How do we talk about Indigenous knowledge in a non-Indigenous language, without losing the structure (and thus meaning) of that knowledge? How do retain situated meanings when we re-situate them elsewhere? I explore these questions in the context of a three-year collaboration with Penobscot Cultural & Historic Preservation Department to map the traditional place names of Penobscot territory. I begin with an overview of the project and the design explorations that led to the final map. I give particular attention to the role of translation as a tool for expressing the map’s linguistic, social, cultural, and cartographic responsibilities, and the role of imagination and embodiment as essential, dynamic components of the map. I then connect this project to similar cartographic practices in other Native communities and re-frame the judgements of simple and wayfinding as they have been used against Native map traditions. Whether you are a cartographer or not, my hope is that you will begin to see our responsibilities to translate situatedness across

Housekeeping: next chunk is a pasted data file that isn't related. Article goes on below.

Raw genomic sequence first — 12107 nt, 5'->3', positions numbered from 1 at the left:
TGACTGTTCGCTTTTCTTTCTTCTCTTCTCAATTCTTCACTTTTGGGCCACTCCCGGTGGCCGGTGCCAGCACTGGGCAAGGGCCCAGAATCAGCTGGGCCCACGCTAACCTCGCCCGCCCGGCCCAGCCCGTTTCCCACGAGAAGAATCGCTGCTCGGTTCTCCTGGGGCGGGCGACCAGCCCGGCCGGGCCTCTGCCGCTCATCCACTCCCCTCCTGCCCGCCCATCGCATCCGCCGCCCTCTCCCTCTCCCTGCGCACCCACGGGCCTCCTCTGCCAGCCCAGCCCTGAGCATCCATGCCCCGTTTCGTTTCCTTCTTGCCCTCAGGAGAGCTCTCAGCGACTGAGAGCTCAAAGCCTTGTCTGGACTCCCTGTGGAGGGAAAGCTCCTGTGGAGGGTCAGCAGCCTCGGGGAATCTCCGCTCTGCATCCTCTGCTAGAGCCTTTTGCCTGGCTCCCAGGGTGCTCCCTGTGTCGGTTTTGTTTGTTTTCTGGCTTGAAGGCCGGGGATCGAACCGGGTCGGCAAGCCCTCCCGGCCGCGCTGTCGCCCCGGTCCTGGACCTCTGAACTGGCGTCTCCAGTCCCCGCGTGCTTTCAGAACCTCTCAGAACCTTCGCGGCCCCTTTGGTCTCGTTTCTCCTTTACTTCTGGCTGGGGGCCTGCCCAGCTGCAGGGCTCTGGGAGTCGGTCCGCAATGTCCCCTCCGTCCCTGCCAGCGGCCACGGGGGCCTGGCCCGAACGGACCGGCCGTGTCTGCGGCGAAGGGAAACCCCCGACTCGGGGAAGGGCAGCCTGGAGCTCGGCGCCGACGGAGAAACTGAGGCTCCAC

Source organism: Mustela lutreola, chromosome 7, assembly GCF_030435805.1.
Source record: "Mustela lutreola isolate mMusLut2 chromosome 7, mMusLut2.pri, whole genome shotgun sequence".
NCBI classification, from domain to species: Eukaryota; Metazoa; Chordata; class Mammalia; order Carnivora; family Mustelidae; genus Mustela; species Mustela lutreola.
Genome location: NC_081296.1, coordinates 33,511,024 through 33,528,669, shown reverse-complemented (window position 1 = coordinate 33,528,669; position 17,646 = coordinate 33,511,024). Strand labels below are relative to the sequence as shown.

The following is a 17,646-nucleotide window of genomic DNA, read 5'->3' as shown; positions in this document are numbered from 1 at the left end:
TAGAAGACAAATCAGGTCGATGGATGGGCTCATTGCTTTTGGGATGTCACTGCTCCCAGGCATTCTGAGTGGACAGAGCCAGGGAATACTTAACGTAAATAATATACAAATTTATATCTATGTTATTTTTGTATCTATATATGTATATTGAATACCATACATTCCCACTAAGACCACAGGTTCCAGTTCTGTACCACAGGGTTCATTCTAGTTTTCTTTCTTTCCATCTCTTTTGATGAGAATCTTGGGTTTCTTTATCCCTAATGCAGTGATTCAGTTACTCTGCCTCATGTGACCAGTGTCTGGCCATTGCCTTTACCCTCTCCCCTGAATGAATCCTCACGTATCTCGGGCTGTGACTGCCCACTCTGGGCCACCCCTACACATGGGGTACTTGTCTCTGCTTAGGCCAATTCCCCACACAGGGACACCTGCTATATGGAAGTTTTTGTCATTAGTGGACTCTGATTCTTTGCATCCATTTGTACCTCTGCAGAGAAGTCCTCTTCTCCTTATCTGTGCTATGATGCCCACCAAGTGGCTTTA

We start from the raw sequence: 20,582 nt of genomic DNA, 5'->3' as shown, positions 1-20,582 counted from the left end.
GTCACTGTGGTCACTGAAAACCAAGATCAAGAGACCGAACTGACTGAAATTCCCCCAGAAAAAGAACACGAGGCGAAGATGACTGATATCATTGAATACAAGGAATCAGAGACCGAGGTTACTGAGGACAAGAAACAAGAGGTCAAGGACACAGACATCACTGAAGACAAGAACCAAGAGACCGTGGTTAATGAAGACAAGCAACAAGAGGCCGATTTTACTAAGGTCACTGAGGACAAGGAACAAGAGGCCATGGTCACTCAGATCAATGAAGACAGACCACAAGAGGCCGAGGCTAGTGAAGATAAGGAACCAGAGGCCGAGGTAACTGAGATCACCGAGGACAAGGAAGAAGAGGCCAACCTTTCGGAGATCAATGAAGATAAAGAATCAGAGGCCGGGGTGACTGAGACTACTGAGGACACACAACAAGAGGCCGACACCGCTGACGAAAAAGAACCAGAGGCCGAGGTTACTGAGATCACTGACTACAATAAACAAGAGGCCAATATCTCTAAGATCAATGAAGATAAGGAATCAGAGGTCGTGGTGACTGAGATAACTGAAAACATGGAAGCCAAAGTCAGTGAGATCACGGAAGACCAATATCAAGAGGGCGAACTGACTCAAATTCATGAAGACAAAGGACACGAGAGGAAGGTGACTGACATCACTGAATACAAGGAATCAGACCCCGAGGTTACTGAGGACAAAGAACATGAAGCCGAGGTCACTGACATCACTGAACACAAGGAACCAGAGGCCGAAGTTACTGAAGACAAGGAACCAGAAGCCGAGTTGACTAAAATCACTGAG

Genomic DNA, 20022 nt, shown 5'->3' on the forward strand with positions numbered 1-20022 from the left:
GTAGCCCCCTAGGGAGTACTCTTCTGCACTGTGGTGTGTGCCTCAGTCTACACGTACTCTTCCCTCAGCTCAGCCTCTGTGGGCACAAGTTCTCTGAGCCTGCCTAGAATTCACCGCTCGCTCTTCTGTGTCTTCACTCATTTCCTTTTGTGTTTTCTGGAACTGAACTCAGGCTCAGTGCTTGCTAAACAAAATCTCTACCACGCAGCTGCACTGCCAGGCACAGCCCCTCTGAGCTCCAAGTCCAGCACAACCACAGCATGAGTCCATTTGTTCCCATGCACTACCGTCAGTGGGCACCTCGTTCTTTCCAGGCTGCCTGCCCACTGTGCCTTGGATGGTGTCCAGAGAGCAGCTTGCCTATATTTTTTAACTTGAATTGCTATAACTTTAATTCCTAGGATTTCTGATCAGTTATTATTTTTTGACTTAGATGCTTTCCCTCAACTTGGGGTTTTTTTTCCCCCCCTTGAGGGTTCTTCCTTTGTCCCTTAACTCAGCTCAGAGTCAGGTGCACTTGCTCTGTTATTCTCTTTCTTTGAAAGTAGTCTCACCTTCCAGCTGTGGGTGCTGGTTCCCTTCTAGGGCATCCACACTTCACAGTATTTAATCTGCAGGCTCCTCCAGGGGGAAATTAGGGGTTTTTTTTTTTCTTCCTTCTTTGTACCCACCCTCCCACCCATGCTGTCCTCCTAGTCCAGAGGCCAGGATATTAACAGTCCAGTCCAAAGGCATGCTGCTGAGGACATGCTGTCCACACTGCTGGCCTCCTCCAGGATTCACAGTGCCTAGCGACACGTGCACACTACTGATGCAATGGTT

culture and time with care.
Friday, November 21st in 180 Science Hall at 3:30pm